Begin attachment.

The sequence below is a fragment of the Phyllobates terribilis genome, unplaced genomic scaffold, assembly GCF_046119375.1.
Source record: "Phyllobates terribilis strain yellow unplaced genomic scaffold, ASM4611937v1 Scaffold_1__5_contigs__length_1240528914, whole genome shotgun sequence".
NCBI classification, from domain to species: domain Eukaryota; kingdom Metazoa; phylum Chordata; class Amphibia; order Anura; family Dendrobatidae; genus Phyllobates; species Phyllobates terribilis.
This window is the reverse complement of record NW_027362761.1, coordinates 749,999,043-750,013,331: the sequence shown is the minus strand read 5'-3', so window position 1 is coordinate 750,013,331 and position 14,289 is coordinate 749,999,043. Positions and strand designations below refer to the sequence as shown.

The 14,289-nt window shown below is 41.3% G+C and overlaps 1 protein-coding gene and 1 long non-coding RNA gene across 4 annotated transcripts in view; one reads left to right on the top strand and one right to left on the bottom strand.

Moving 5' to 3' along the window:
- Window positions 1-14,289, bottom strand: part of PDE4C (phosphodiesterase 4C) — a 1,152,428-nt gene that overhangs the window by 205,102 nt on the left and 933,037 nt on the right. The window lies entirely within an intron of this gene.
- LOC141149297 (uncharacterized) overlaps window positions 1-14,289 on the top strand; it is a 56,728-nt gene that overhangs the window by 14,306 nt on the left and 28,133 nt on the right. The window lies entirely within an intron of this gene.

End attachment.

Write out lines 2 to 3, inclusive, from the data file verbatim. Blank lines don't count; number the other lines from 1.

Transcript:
Source record: "Phyllobates terribilis strain yellow unplaced genomic scaffold, ASM4611937v1 Scaffold_1__5_contigs__length_1240528914, whole genome shotgun sequence".
NCBI classification, from domain to species: domain Eukaryota; kingdom Metazoa; phylum Chordata; class Amphibia; order Anura; family Dendrobatidae; genus Phyllobates; species Phyllobates terribilis.